But with newspapers and banks echoing what I say, albeit three months late, It is getting obvious that working out what you really want first (such as, what is your perfect Christmas?) is a better way than trying to spend “sensibly” when you don’t really know what on earth you want.

 

 

 

  

 

 

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Positively avoiding debt.

 

I had some feedback the other day that recently I’ve been tending to focus on what people do wrong with money.  Given that I use positive psychology a lot and emphasise the value of things like hope and optimism, that was a bit of a shock.

 

But I have to face it, it’s true.  The last couple of posts have been about the idiocies of politicians, what people do that doesn’t make sense, and so on.

 

So I thought I’d put it right and talk about positive things that you can do to avoid debt, or control it if you already owe money.

 

First 

Frame things positively.  So think about what you want to do instead of being in debt.  I say more about that in Taming the Pound  but let’s take an example.  Say you’ve got a debt (or are about to run up a debt) of £500.  You can focus on that, which is pretty depressing, you’ve got to pay it off, it’s worrying etc. It probably makes you want to go for “retail therapy”!

 

So think positive. What would you like to do, what is a positive image?  Maybe you want to take a holiday.  Think about that, how much is it?  

 

If you’re in debt, think of the figure of paying off the debt (say, £500), plus the amount for the holiday.  Strange as it may seem, it’s easier to motivate yourself to pay off the bigger amount for the debt plus having the holiday than it is to pay off the debt alone, because you have the positive image of the holiday in your head.  You’ve got the motivation because the human reaction to something scary (like a debt) is run away and not deal with it.  But you’ll happily tackle something fun, like a holiday and take the debt in your stride.  Remember when you were at school, you could feel too ill to go to school, but be well enough when you were invited to a party.  

 

The same thing applies when you want to avoid spending money.  Think about the really great use of the money you could do, like the holiday.  If you focus on that, and consider how fantastic it will be, you are doing something fun to save your money up – it’s a great idea and you’re happy about it, so you save the money.  People tend to get worried about saving, feel they “ought to” save, won’t have any fun etc.  But if you turn it round to the positive image, it’s fun.  

 

There’s also the point that the human mind doesn’t do negatives.  If you try to think “don’t be in debt” you will immediately focus on debt.  That turns your thoughts to worry, depression etc.  If, instead you think about the good stuff you’re going to do, the pleasure you’ll get out of not spending money now and saving it for something you will really enjoy, you’re making it fun to control your money.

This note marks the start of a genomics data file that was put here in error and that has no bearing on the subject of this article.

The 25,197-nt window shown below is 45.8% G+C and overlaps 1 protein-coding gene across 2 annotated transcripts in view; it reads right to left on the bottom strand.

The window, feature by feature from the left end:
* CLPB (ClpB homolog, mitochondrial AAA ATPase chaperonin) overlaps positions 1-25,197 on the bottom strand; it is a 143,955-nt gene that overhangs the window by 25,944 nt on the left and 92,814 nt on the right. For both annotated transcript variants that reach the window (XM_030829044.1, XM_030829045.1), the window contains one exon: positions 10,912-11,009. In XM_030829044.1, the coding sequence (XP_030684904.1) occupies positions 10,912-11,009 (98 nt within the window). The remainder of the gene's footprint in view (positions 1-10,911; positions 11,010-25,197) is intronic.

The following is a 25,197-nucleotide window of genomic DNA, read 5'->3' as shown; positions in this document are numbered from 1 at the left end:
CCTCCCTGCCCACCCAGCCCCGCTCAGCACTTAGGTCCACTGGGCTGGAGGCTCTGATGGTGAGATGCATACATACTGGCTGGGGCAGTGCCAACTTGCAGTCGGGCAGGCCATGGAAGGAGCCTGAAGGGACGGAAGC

Second.

Work out what you really want. And think about what you need.  You might quite like a new pair of shoes or some gadget, but do you need them as much as you need to pay your rent or to buy food?  And do you really, really want them?  One good trick is to think, “how much do I want this on a scale of one to ten?”  And don’t buy it unless it’s at least an eight or it is really needed.

 

What you’ll find, if you are honest with yourself, is that the things you spend money on that you truly want and will enjoy are going to be in one of a few categories.

 

  • They’ll be experiences, like holidays, social events, parties, having a trial pilot lesson etc.  You’ll remember them when the “things” you bought are long forgotten.

 

  • They’ll be bought for others.  We’re social animals, and if you think about it you’ll find that it really is more fun to give than to receive.  The pleasure of seeing the person’s face, of the feeling that you get lasts long after the stuff you bought for yourself is thrown away.

 

  • They’ll be things you waited for. Funnily enough, although we live in an age of “instant gratification”, we get a lot more out of the “pleasurable anticipation” of things we really want, the waiting, the imagination, than we get out of the things themselves!

 

That last point might seem odd, but it’s the same principle Hitchcock used.  There’s nothing so frightening as your imagination, so Hitchcock didn’t often show the murderer, he just let people got terrified by their imaginations. In the same way if you buy everything the moment you feel you want it, you’ll almost invariably be disappointed, but if you wait and savour the anticipation you’ll find that you get far more pleasure out of it, whether you eventually buy it or not.  And, of course, you give yourself time to find out that you’re not really bothered after all, and then you’ve saved your money as well!